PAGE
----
Nagano Accentuates Montreal-Paris Nexus in NorCal Tour

ROHNERT PARK, CA—A touring orchestra dares to play a bold all-20th-century program, without even a note of Rachmaninoff or Sibelius?

Yes, workable if that music-explorer Kent Nagano is at the helm, with his Montreal Symphony pulling the load. They brought the audience to its feet more than once here with mostly-Parisian servings of Debussy, Stravinsky and Prokofiev. And there’s proximity there: Culturally, Montreal and Paris have long been cheek-to-cheek.

And, despite his 10-year absence on the Montreal podium, Nagano is still well remembered on the West Coast for having put the Berkeley Symphony on the map during his three-decade tenure there. He had started as a twentysomething whiz. Now 65, he still exudes the old flash of the musical pioneer of yore on the podium, deeply immersed in French and other modern-music cuisine. Between his 10 years in Canada and the Montreal group’s 40th year since its first US tour, it makes eminent sense for this pairing to be touring Northern California.

The sound of the orchestra here was sensational, but with a caveat, as they played in Weill. one of the finest halls acoustically you’ll find, nowhere better than in its (least expensive) nose-bleed seats of the Balcony Center, something you have to hear to believe. Given all the wood paneling, the sonic afterglow is grand, and the overall sound level is strong and consistent, from the double-basses up to piccolo.

Stravinsky’s “Rite of Spring” is the revolutionary century-old piece credited for varied new directions ensuing in music. It is itself a great acoustic test, both for orchestra and hall, and that was met resoundingly when heard March 25. The oversize orchestra—nine basses, eight horns, doubled woodwinds, and pairs of timpanists and tuba players, etc.—also expands every-day sonic frontiers with instruments like bass flute, E-Flat clarinet and English horn. In this celebration of lightning bolts, primitive tribal rites and orgiastic frenzy, the orchestra sounded stellar, from the high bassoon solo opening, to the softest pianissimo sounds you’ll ever hear out of a muted trumpet (Paul Merkelo).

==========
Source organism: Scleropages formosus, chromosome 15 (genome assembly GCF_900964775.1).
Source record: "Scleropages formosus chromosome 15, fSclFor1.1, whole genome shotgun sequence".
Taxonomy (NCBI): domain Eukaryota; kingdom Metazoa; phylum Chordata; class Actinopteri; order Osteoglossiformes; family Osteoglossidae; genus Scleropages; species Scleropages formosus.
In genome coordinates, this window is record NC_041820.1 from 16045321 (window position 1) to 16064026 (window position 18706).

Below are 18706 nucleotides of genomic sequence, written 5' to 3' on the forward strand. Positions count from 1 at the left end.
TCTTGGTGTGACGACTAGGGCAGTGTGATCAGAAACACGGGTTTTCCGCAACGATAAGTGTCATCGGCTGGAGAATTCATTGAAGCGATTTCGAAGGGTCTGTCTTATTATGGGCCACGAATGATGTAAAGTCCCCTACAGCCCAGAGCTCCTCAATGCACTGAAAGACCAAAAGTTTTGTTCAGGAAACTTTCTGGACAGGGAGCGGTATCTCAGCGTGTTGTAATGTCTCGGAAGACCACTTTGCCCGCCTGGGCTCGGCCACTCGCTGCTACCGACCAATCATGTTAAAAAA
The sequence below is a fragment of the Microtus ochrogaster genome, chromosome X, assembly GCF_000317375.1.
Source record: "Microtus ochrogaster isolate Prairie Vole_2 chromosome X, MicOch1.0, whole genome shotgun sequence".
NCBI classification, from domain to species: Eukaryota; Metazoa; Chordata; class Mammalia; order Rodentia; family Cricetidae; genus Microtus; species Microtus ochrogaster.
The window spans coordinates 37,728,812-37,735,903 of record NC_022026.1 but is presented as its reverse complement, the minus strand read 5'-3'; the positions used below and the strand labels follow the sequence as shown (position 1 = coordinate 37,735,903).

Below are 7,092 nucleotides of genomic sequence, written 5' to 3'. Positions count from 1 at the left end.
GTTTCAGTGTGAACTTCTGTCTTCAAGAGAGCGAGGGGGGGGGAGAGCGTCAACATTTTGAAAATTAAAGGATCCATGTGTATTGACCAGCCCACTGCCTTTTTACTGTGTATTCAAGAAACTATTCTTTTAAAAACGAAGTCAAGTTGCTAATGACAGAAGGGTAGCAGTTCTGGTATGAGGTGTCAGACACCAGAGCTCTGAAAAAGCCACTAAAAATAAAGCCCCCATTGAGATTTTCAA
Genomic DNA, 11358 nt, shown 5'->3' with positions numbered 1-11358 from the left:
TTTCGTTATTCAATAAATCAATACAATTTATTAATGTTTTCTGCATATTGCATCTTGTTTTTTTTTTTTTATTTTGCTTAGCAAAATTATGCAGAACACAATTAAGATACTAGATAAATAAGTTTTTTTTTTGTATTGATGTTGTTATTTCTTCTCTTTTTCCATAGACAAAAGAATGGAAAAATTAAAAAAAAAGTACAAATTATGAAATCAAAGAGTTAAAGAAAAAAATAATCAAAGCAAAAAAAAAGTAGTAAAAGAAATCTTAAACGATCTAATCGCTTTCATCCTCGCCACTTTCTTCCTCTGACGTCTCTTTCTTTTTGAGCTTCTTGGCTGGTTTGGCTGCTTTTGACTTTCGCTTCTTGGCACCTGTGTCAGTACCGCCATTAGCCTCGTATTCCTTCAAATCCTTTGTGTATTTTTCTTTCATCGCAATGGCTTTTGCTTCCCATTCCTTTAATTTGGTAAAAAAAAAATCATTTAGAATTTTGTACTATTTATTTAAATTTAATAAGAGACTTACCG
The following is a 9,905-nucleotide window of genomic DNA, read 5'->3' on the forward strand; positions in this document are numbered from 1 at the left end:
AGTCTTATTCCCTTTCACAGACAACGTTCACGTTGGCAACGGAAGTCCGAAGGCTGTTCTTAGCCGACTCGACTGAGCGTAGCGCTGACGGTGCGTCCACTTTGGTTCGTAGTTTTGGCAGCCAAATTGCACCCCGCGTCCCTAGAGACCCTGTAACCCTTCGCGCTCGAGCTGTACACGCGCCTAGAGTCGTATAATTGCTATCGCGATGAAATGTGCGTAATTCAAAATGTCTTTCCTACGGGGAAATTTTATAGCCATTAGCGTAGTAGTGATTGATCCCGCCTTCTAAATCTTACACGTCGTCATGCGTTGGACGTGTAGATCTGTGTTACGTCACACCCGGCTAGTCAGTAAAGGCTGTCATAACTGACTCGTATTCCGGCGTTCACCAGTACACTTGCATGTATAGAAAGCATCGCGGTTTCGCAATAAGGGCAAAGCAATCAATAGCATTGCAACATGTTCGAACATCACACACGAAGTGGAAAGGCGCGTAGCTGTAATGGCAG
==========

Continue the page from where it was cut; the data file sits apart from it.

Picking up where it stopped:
What is astonishing is how “The Rite of Spring,” once the most despised of dissonant and visceral pieces, is embraced and celebrated by a wide and ever more sophisticated symphonic public today.

At the other extreme came the enigmatic veiled restlessness of Debussy’s “Jeux” (Games), invoking long-taboo parallel fifths. It has wonderful integration of the woodwind ensemble and the paired harpists, the latter both using Carlos Salzedo’s graceful outward-springing hands (a visual-acoustic technique that the great French harpist had developed, however improbably, from the dancer Vaslav Nijinski’s suggestions).

Russian pianist Daniil Trifanov brought down the house playing the showpiece Piano Concerto No. 3 by Prokofiev. I found him interesting more than eloquent. But as a fire-eating virtuoso, he ranks among the best, as he proved in winning the 2011 Tchaikovsky Competition in Moscow. His encore was a medley arrangement from J. Strauss’ “Die Fledermaus,” providing more fireworks than Independence Day.

Later on the orchestra energetically provided two encores of its own: the emphatic, ancient Marche de Turenne from Bizet’s “L’Arlesienne,” and Debussy’s “Prelude to the Afternoon of a Faun” with principal flutist Timothy Hutchins.

Montreal Symphony, Kent Nagano conductor, on NorCal tour, concluding March 26 at Berkeley’s Zellerbach Hall. For info on Berkeley’s Cal Performances: (510) 642-9988, or go online.

©Paul Hertelendy 2016
Paul Hertelendy has been covering the dance and modern-music scene in the San Francisco Bay Area with relish — and a certain amount of salsa — for years.
These critiques appearing weekly (or sometimes semi-weekly, but never weakly) will focus on dance and new musical creativity in performance, with forays into books (by authors of the region), theater and recordings by local artists as well.

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